“I am in an ASL [American Sign Language] class that was online last semester and it’s online this semester again, just because for ASL you have to be able to use your facial expressions,” Gidaro said. “So they figured that wearing a mask infringes on our learning. And then I’m in psychopathology and that is one of the classes that’s online the entire semester, too.”

In preparation for the return to in-person classes, Pitt implemented mandatory post-arrival testing for students living on campus. The University also began distributing free N95 masks to students entering Pitt buildings on Monday.

Blanco said he thinks controlling the spread of the virus is out of Pitt’s hands, and the University is judged too harshly by outsiders for its COVID-19 response.

“I don’t really think there’s much they can do,” Blanco said. “I think a lot of these kind of factors are really out of their control. I think a lot of people tend to go a little harsh on the schools in terms of how they control it because a lot of the times, they aren’t really quite sure what’s going to happen because well, that really depends on the state of the virus.”

Implementing the cohort arrival with mandatory testing and virtual classes at the start of the semester was a ‘good transition’ to in-person classes, according to Mancia.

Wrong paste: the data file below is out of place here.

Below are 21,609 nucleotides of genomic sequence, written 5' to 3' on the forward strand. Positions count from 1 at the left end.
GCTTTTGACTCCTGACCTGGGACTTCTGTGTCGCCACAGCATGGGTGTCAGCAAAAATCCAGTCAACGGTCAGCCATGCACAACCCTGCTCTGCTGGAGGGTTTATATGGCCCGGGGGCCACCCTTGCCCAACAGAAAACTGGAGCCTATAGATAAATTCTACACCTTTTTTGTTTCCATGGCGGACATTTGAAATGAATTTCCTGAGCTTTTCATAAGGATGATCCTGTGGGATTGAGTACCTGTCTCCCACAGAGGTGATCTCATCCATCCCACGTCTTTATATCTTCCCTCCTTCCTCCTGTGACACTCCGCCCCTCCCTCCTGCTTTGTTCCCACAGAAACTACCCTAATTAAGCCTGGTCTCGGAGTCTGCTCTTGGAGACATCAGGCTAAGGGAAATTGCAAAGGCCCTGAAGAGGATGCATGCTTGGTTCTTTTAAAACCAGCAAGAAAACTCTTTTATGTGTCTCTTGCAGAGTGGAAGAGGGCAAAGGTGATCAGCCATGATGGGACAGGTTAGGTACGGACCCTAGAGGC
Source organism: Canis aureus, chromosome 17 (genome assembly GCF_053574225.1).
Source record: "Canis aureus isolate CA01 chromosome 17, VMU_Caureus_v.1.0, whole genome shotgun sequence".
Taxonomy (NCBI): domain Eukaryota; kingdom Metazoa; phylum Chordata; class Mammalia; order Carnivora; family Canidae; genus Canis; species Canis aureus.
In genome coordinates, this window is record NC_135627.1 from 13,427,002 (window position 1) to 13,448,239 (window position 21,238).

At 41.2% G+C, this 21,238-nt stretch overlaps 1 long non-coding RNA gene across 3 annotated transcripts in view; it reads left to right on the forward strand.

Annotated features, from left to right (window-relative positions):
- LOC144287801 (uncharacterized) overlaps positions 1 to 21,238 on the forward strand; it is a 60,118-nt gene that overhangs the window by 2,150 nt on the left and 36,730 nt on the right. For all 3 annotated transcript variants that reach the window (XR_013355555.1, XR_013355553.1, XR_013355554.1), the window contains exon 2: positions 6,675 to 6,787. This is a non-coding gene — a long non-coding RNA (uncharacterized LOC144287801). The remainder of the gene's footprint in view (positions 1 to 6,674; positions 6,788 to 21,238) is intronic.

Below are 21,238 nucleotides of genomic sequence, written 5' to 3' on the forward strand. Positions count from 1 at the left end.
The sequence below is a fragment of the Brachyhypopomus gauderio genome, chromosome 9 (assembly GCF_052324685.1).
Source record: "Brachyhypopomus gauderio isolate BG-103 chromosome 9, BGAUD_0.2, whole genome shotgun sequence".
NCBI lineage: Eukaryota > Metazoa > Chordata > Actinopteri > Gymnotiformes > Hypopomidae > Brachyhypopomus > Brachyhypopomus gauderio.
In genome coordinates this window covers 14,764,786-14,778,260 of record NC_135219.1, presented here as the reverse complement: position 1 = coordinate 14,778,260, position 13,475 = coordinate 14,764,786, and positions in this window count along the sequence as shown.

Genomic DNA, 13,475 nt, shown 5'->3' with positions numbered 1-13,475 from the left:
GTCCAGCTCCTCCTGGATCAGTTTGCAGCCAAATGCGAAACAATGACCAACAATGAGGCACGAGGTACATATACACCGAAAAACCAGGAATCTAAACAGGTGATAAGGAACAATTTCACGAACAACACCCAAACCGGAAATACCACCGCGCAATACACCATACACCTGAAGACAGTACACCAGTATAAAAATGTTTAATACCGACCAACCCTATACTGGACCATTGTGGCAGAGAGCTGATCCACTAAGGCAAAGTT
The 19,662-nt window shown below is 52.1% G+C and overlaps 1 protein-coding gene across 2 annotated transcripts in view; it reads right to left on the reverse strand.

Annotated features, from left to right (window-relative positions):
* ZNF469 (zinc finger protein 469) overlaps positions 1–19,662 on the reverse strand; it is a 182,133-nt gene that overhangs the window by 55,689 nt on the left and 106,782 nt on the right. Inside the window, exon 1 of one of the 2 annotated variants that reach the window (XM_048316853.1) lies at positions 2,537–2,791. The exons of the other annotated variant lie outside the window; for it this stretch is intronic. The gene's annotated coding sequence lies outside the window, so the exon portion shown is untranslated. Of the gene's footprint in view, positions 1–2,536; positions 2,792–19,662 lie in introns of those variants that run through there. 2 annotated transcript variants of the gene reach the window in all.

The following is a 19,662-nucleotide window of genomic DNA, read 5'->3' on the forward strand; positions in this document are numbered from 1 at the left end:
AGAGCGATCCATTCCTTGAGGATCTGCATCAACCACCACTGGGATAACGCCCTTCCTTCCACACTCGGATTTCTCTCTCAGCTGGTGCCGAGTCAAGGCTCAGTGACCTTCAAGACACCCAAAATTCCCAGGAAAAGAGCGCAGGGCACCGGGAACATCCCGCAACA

“I think the shelter in place was a good start to the semester to just kind of make sure everything was good, now slowly transitioning back to in person,” Mancia said.

Pitt students dine indoors together in the Eatery on Thursday afternoon. (Patrick Cavanagh | Senior Staff Photographer)

Pitt does not have a University-wide mandatory policy for how to accommodate sick or exposed students, though it has posted suggested strategies for professors in these situations. Gidaro said she thinks professors should continue to provide a Zoom option for students who miss class. She said make-up assignments don’t truly make up for the missed class time.

“For sick days and if you don’t feel comfortable going to class because of like, even not COVID, just like a flu, I feel like they haven’t really extended a Zoom option that’s not like you’re missing out,” Gidaro said.

Hewitt said the University should also be supplying more cleaning supplies in classrooms and encouraging social distancing more than they currently do.

“I wish there were more cleaning supplies and stuff in the classrooms and stuff, so if you were stressed out about it you could wipe off whatever you need,” Hewitt said. “Social distancing, I feel like, is not really a thing anymore.”

Even if cases on campus rise, Hewitt said she doesn’t think Pitt will be willing to return to campus-wide virtual learning.

“They’ll just tell us like, be more careful,” Hewitt said. “Double up on masks or something like that.”

Blanco also said he anticipates the rest of the semester remaining in person, especially once the number of COVID-19 cases from the Omicron surge peaks and falls.

“I think everything will be the same the rest of semester, honestly,” Blanco said. “I truly think this whole Omicron hysteria will be over by the end of February, maximum.”